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A look at the shareholders of Seabridge Gold Inc. (TSE:SEA) can tell us which group is most powerful. Insiders often own a large chunk of younger, smaller, companies while huge companies tend to have institutions as shareholders. We also tend to see lower insider ownership in companies that were previously publicly owned.
Seabridge Gold isn't enormous, but it's not particularly small either. It has a market capitalization of CA$1.5b, which means it would generally expect to see some institutions on the share registry. In the chart below, we can see that institutions own shares in the company. We can zoom in on the different ownership groups, to learn more about Seabridge Gold.
What Does The Institutional Ownership Tell Us About Seabridge Gold?
Institutional investors commonly compare their own returns to the returns of a commonly followed index. So they generally do consider buying larger companies that are included in the relevant benchmark index.
As you can see, institutional investors have a fair amount of stake in Seabridge Gold. This suggests some credibility amongst professional investors. But we can't rely on that fact alone since institutions make bad investments sometimes, just like everyone does. If multiple institutions change their view on a stock at the same time, you could see the share price drop fast. It's therefore worth looking at Seabridge Gold's earnings history below. Of course, the future is what really matters.
Hedge funds don't have many shares in Seabridge Gold. The company's largest shareholder is Pan Atlantic Bank and Trust Limited, Asset Management Arm, with ownership of 8.0%. For context, the second largest shareholder holds about 5.3% of the shares outstanding, followed by an ownership of 4.8% by the third-largest shareholder. Additionally, the company's CEO Rudi Fronk directly holds 1.5% of the total shares outstanding.
On studying our ownership data, we found that 25 of the top shareholders collectively own less than 50% of the share register, implying that no single individual has a majority interest.
While it makes sense to study institutional ownership data for a company, it also makes sense to study analyst sentiments to know which way the wind is blowing. While there is some analyst coverage, the company is probably not widely covered. So it could gain more attention, down the track.
Insider Ownership Of Seabridge Gold
While the precise definition of an insider can be subjective, almost everyone considers board members to be insiders. Company management run the business, but the CEO will answer to the board, even if he or she is a member of it.
Insider ownership is positive when it signals leadership are thinking like the true owners of the company. However, high insider ownership can also give immense power to a small group within the company. This can be negative in some circumstances.
Our most recent data indicates that insiders own some shares in Seabridge Gold Inc.. It is a pretty big company, so it is generally a positive to see some potentially meaningful alignment. In this case, they own around CA$42m worth of shares (at current prices). Most would say this shows alignment of interests between shareholders and the board. Still, it might be worth checking if those insiders have been selling.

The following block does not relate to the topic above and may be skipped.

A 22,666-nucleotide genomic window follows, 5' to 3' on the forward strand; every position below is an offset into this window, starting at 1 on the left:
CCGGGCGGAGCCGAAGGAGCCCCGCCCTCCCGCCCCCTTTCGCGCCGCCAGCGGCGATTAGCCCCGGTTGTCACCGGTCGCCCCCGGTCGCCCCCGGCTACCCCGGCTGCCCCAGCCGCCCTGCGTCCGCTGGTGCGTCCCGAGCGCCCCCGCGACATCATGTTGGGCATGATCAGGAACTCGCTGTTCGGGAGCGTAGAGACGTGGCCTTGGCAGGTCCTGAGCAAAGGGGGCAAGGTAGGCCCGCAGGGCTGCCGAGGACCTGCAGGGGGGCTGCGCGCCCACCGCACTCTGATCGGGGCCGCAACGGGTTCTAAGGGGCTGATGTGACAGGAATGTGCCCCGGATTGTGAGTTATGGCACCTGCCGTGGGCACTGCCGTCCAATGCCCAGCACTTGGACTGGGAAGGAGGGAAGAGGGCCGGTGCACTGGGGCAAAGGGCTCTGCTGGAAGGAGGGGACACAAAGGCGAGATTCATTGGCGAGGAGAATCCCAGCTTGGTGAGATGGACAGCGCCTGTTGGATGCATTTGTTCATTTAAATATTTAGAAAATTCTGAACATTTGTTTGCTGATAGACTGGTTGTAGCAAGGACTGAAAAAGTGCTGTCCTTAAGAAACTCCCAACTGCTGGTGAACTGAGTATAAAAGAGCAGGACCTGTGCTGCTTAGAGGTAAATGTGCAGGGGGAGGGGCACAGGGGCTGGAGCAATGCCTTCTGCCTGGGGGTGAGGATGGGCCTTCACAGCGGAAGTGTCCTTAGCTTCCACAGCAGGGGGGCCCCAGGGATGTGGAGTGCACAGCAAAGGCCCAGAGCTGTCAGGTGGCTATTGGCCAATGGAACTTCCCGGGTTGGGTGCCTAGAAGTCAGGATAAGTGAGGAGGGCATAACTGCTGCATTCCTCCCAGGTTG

General Public Ownership
The general public-- including retail investors -- own 46% stake in the company, and hence can't easily be ignored. While this group can't necessarily call the shots, it can certainly have a real influence on how the company is run.
Private Company Ownership
We can see that Private Companies own 5.3%, of the shares on issue. Private companies may be related parties. Sometimes insiders have an interest in a public company through a holding in a private company, rather than in their own capacity as an individual. While it's hard to draw any broad stroke conclusions, it is worth noting as an area for further research.
I find it very interesting to look at who exactly owns a company. But to truly gain insight, we need to consider other information, too. Like risks, for instance. Every company has them, and we've spotted 7 warning signs for Seabridge Gold (of which 3 can't be ignored!) you should know about.
If you would prefer discover what analysts are predicting in terms of future growth, do not miss this free report on analyst forecasts.
NB: Figures in this article are calculated using data from the last twelve months, which refer to the 12-month period ending on the last date of the month the financial statement is dated. This may not be consistent with full year annual report figures.
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This article by Simply Wall St is general in nature. We provide commentary based on historical data and analyst forecasts only using an unbiased methodology and our articles are not intended to be financial advice. It does not constitute a recommendation to buy or sell any stock, and does not take account of your objectives, or your financial situation. We aim to bring you long-term focused analysis driven by fundamental data. Note that our analysis may not factor in the latest price-sensitive company announcements or qualitative material. Simply Wall St has no position in any stocks mentioned.